Here’s the thing. No one recreationally uses marijuana for any other reason than to get high. Anyone who claims otherwise is either really high and didn’t hear the question, or they’re lying. And those who claim that they recreationally ingest marijuana for the flavor are lying, too. At best, they’re telling a half-lie. You see, the “better tasting” the weed, the more potent it is, which means that the high arrives quicker and is better. What we called “brick swag,” which was dried out weed filled with stems and seeds, did not taste very well and it took more of it to get a person high. But no one who uses marijuana wants brick swag (or whatever the current nickname for cheap, dried out weed is). Not to mention that marijuana in 2018 is generally “better” (translation – more potent) than the marijuana I used to sell and smoke.

To summarize, the Bible prohibits drunkenness and there is zero reason to recreationally use marijuana for any other reason than to get high. Because of that, I believe that it is pretty obvious that using marijuana recreationally is a violation of God’s holy standard.

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One thought on “Christian Liberty: Christians and the Use of Recreational Marijuana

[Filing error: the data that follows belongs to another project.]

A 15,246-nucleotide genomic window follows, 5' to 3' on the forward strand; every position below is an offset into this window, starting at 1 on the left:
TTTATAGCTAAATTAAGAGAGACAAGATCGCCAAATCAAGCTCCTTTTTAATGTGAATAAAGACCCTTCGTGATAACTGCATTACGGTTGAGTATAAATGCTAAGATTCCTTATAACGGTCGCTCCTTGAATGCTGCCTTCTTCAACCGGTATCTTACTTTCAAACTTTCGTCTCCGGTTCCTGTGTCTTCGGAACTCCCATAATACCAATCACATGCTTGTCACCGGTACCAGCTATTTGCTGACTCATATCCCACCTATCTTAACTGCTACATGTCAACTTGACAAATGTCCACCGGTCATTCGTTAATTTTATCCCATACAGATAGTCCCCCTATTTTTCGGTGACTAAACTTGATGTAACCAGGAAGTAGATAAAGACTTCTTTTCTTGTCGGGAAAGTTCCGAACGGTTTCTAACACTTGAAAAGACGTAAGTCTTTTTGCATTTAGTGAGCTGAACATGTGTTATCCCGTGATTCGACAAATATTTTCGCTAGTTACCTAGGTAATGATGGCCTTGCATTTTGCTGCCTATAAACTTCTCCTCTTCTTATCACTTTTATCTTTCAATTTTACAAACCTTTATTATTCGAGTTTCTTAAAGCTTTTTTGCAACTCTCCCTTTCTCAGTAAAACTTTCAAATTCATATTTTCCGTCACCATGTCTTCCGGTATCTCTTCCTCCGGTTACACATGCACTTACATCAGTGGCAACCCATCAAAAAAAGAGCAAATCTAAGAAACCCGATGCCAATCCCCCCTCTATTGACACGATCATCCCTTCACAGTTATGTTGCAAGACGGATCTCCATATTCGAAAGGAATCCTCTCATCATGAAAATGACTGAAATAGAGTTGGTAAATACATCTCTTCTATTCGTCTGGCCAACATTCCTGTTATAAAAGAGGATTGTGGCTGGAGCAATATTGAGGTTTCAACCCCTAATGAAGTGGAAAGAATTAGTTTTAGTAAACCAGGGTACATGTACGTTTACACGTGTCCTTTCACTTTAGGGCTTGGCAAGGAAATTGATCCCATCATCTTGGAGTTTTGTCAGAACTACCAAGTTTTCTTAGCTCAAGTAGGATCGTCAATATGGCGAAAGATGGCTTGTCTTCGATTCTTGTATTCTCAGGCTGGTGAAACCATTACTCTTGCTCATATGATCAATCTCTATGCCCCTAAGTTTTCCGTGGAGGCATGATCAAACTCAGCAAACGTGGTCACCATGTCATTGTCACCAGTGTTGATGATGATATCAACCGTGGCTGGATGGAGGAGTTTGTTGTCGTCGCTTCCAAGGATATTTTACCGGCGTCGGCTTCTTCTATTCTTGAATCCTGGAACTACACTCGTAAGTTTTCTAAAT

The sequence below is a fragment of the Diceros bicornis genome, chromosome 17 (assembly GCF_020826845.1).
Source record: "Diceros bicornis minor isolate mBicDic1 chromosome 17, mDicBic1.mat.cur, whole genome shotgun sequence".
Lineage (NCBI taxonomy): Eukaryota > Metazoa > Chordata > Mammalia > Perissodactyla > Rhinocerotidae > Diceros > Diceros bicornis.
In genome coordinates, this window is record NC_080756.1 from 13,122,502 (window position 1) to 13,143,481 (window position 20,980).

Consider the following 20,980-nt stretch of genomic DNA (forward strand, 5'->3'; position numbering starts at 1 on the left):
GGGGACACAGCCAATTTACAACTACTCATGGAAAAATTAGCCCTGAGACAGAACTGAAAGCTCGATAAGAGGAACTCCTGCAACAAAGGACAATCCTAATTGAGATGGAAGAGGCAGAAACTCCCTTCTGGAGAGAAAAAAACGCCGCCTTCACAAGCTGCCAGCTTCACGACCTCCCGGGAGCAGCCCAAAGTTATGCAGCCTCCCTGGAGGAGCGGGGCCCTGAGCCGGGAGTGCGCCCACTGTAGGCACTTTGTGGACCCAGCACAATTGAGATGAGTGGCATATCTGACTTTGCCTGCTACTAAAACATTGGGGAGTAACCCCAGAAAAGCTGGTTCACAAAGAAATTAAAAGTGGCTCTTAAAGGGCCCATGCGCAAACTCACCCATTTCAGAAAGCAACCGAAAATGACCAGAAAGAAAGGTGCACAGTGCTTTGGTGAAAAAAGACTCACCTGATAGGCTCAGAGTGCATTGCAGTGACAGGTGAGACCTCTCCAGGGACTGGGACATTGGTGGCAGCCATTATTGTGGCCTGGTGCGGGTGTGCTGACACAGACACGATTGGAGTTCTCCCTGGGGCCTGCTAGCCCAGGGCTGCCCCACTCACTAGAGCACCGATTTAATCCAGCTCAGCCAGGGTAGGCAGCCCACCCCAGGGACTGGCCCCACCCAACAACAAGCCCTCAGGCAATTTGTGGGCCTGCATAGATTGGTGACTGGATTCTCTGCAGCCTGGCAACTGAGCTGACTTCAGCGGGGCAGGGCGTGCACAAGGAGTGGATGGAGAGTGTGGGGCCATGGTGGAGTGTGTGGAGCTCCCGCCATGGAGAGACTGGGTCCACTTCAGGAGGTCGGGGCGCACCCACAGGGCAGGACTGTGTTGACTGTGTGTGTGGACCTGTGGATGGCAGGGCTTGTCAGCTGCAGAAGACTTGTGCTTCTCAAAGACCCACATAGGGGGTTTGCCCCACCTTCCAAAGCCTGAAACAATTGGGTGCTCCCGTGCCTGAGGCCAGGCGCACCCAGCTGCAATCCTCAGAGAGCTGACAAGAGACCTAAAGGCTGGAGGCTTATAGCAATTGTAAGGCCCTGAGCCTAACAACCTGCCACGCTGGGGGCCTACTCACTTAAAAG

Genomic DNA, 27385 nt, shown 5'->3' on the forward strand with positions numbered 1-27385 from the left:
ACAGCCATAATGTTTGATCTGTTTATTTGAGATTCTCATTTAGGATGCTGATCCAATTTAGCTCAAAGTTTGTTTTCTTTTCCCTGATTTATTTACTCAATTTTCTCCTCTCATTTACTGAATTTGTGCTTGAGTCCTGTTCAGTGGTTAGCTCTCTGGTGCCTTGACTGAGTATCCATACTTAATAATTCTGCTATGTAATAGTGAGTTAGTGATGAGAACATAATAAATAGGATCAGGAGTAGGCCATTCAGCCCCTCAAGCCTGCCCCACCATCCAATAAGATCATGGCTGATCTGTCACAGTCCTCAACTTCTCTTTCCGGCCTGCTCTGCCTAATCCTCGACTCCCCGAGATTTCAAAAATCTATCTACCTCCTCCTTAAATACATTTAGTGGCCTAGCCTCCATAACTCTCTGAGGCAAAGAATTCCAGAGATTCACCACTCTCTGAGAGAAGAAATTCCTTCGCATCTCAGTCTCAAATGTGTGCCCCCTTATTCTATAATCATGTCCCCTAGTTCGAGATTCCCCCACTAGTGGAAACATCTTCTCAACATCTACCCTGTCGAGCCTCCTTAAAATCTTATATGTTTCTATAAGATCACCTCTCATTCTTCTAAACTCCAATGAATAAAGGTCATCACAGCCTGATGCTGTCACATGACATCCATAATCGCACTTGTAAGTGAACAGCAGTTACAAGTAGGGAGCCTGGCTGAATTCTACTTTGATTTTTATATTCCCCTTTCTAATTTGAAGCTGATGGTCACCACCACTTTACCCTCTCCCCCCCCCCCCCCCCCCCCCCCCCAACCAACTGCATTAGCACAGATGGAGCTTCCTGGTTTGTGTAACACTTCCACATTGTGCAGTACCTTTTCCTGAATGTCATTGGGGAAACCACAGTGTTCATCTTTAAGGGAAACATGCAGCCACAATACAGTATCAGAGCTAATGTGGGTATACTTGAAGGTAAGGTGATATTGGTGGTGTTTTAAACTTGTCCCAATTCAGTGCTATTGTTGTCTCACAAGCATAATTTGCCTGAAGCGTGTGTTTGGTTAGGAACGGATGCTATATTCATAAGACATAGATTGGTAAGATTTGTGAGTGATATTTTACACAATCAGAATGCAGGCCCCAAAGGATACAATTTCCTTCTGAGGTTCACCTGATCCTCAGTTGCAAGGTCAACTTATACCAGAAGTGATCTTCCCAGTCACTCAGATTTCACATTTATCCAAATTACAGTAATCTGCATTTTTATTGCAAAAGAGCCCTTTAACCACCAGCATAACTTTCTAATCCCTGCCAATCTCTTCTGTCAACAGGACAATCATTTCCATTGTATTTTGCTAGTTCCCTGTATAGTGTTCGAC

1. “…is it okay to smoke moderate amounts of weed?…Well, that question is nonsensical because it’s virtually impossible to SMOKE a moderate amount of marijuana in the way that it’s possible to drink a moderate amount of alcohol.” (emphasis mine)

    I might give you this one, although I can think of a medical user who smokes very small amounts BECAUSE he does not like the high. Moreover, there are other methods of ingestion that are less intense and allow more control over the dose. Have you ever vaped? Eaten (dosed) edibles? If not, I can understand why you might come to your conclusions. Routes of administration that are easier to moderate can produce a wider range of effects, similar to alcohol.

    Also, you said this: “No one recreationally uses marijuana for any other reason than to get high.”

    No one? This is one of the most blatantly reductionist arguments I have read in a while. Just because YOU used marijuana to “get high” (read: drunk, totally intoxicated—I am using your definition here), it does not mean others cannot use it in a moderate fashion. I think a dose of nuance is warranted, no?

    Like